Art &Technology
- Chance and Indeterminancy

John Cage was one of the first composers of the 20th century who consciously used aleatoric processes as compositional tools. Chance as opposed to determined processes became a favourite topic for many composers of the 50ies and 60ies - with different concepts of what an aleatoric process, a random process or a stochastic process would be.

John Cage once said. "When I started flipping coins, I sometimes thought: Let's hope that something will emerge from that." In this respect chance is used to trigger a process the result of which would then be accepted or rejected by the artist. This is not unlike the method Brian Eno invented with his "Oblique Strategies" project.

In his book "Order and Chaos" Ehrenzweig criticises the practise to call such strategies "random art":

"An artist's work is always reacting upon something and projecting forwards. Therefore chance can be an integral part of the painter's master plan. Insofar as this is the case, chance cannot be separated from design. It is the subjective relation to artistic methods which determines the character of chance. Therefore everything in art which does not correspond to the artistic method should be called randomatic."

(Ehrenzweig: Ordnung und Chaos, München 1974)

("Die Arbeit eines Künstlers ist reaktiv und projektiv und damit wird auch der Zufall sofort in den Plan des Malers übernommen. In dem Maße, wie das geschieht, läßt er sich nicht mehr von dem beabsichtigten Entwurf trennen. Die subjektive Beziehung zur künstlerischen Planung entscheidet über den Charakter des Zufälligen. In diesem Sinne ist an dem Medium alles zufällig, was nicht mit dem vorgefaßten künstlerischen Plan übereinstimmt, was als absolut nicht dazugehörig empfunden wird.")

Karlheinz Stockhausen who studied information theory with Werner Meyer-Eppler discovered chance as an artistic problem, when he used random generators to decompose texts and computed the redundancy of these texts. (Redundancy R = (Hmax - H) /Hmax * 100%, H being the Information). Stockhausen then started to compose music based on statistical criteria. What he wanted to achieve was to create a synthesis of randomatic processes as introduced by John Cage and deterministic processes as developed by serial compositional methods. He thought he would be able to find an "offspring of rich and lively new music, which would allow to experience order on a wide scale from 'out-of-control' and utmost organisation."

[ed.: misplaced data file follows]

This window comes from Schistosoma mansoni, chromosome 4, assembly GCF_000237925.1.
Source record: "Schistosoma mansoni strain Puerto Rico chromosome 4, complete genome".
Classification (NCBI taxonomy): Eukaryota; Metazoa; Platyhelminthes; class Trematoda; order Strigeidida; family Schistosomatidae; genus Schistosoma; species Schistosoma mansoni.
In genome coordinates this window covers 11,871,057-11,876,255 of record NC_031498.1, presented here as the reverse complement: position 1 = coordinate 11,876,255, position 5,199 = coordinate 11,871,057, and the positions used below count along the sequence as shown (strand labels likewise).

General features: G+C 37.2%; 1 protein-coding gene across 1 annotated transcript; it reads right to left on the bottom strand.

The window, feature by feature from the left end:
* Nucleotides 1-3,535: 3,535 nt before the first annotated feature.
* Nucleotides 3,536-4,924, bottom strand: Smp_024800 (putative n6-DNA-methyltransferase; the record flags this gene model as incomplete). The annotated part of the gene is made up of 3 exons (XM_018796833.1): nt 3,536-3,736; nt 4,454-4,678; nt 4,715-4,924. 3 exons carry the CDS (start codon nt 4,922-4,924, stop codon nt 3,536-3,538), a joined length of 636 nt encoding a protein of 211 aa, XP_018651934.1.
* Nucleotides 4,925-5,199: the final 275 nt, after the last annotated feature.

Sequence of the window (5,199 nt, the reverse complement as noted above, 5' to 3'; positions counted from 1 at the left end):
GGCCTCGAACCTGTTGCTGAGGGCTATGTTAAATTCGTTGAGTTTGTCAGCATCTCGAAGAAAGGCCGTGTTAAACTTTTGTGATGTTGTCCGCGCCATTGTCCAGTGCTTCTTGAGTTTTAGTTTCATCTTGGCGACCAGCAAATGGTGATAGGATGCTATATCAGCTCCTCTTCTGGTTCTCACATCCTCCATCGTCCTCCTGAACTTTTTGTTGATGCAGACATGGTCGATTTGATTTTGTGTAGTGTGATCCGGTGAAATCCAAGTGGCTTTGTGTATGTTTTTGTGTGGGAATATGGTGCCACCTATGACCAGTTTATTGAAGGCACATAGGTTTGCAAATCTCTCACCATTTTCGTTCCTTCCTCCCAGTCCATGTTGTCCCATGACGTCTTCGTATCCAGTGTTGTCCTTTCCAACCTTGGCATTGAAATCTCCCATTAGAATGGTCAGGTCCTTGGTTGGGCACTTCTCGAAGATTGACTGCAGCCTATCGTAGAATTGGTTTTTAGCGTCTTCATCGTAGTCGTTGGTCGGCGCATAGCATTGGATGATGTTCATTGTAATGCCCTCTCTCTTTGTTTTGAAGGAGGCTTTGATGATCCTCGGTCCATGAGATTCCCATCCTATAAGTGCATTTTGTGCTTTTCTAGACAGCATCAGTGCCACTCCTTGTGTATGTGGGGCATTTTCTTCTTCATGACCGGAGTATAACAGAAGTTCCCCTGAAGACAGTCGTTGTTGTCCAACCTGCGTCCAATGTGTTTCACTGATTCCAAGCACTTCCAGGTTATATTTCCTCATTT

("Den Quell einer reichen und lebendigen neuen Musik, in der zwischen den Extremen des Unkontrollierten und des äußerst Organisierten eine weite Skala von Ordnungsgraden erlebbar würde finden")

"Zyklus für einen Schlagzeuger", composed in 1959, was an example of a composition forcing the performer to select chunks of material which were precisely notated. In "Klavierstück XI" (1956), Stockhausen distributed 19 groups of notes on a large sheet of paper. The piano player was said to "look at the sheet of paper without any intention" and to start with any of the 19 groups.

Another approach of using chance for music was developed by the Dutch composer Gottfried Michael Koenig. Koenig did not favour the anarchistic qualities of chance in a way Cage did, neither did he celebrate the subjective processes of the individual musician. Koening did not want to insert randomatic aspects of the musical work via the performing artists, he rather tried to use stochastic processes for the compositional process. Koenig thought that "control of chance is the central problem of contemporary composition." His compositional system using ALGOL procedures, can be described as computer-aided composition, where the composer arranges modules of code, the machine however computes the final musical piece. This was very much in the line of other composers like Lejaren A. Hiller, the composer of the ILLIAC suite for strings.


Further Reading:

George Brecht: Chance-Imagery. New York: Something Else Press, 1957/1966.

John Cage: Extract from "A year from Monday". In: Jasia Reichardt (ed.): Cybernetic Serendipity. The Computer and the Arts. Special issue of Studio International, 1968.

John Cage: For the Birds. 1981.

Dick Higgins: Computers for the Arts. Somerville, Mass.: Abyss Publications, 1968/1970.

Jacques Monod: Chance and Necessity, an Essay on the Natural Philosophy of Modern Biology", translated from the French by Austryn Wainhouse, Vintage Books, 1972.
(Click here for an excerpt from Monod's text called: "Of Strange Objects")